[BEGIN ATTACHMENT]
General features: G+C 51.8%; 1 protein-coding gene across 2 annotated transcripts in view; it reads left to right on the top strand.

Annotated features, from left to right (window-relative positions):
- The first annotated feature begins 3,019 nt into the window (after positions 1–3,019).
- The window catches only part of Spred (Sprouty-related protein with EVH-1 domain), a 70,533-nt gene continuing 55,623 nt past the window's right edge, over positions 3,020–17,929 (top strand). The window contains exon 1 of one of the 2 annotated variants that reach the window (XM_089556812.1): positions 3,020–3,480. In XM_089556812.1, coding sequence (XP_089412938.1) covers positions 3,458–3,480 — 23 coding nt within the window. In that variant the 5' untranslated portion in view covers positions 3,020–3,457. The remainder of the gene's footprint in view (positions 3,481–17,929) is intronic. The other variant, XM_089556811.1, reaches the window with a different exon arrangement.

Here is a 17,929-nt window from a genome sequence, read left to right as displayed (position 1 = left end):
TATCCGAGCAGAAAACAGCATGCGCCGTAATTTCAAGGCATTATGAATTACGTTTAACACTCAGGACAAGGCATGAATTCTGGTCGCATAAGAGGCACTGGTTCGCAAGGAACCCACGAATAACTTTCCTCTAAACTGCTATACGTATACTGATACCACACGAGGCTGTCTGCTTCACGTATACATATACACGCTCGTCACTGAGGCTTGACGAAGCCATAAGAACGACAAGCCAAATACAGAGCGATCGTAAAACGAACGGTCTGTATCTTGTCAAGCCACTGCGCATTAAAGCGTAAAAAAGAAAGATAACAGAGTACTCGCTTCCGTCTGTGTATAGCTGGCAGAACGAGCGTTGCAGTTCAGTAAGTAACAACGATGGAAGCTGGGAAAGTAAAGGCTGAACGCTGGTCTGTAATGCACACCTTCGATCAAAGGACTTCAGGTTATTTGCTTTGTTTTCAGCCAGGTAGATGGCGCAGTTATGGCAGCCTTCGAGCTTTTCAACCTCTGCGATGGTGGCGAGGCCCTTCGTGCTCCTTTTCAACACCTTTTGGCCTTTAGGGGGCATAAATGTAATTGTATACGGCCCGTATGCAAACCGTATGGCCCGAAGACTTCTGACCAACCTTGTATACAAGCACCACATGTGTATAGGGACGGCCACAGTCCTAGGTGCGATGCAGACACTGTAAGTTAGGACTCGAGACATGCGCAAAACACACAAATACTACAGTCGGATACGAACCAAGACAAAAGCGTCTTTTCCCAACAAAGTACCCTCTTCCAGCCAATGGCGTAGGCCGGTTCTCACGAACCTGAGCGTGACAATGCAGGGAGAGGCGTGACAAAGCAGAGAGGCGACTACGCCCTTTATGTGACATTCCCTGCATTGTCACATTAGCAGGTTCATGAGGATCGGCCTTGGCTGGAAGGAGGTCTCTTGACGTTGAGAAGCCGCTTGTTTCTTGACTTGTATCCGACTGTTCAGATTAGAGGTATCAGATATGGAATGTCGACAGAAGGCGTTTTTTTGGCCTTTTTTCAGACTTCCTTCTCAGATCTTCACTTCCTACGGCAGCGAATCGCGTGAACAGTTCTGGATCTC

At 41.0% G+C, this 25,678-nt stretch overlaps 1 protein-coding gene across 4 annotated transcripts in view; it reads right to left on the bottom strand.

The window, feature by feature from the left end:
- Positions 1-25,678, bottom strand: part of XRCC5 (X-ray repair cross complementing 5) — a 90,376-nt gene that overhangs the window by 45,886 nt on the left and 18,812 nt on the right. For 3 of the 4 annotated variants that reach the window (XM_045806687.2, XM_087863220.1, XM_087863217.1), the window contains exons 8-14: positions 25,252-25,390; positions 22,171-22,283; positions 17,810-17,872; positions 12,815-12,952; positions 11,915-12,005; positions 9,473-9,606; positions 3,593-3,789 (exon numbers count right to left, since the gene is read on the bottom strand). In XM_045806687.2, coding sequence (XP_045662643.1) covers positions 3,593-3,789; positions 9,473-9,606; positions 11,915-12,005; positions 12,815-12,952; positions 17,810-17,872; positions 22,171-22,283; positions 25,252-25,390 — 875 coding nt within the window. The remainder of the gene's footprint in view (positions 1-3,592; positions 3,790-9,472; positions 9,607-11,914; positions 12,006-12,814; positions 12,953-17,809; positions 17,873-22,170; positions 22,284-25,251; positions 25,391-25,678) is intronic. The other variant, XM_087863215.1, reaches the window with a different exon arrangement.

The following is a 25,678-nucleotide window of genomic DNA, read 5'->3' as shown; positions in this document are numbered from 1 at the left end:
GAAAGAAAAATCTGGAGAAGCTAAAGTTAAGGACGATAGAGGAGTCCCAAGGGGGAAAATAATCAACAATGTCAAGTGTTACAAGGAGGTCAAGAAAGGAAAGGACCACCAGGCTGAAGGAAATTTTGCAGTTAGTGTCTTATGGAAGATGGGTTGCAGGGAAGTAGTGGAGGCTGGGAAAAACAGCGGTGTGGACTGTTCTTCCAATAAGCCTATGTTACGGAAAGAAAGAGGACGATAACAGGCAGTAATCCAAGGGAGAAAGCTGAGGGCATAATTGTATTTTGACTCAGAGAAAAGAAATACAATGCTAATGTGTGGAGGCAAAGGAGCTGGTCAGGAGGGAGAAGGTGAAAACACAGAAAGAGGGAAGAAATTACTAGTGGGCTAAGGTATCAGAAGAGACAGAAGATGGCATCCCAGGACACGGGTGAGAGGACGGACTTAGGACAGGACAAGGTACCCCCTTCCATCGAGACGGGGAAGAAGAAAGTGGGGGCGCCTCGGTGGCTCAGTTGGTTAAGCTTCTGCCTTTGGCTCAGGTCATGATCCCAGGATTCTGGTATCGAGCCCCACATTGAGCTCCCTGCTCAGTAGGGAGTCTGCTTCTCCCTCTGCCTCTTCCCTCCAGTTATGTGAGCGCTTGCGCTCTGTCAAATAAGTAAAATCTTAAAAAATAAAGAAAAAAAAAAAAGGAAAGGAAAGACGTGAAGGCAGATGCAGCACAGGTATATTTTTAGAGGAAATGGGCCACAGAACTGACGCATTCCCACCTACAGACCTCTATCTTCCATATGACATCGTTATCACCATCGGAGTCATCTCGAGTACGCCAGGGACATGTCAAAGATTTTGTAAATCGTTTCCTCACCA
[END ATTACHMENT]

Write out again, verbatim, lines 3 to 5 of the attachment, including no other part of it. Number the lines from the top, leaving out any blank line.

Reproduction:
- The first annotated feature begins 3,019 nt into the window (after positions 1–3,019).
- The window catches only part of Spred (Sprouty-related protein with EVH-1 domain), a 70,533-nt gene continuing 55,623 nt past the window's right edge, over positions 3,020–17,929 (top strand). The window contains exon 1 of one of the 2 annotated variants that reach the window (XM_089556812.1): positions 3,020–3,480. In XM_089556812.1, coding sequence (XP_089412938.1) covers positions 3,458–3,480 — 23 coding nt within the window. In that variant the 5' untranslated portion in view covers positions 3,020–3,457. The remainder of the gene's footprint in view (positions 3,481–17,929) is intronic. The other variant, XM_089556811.1, reaches the window with a different exon arrangement.

Here is a 17,929-nt window from a genome sequence, read left to right as displayed (position 1 = left end):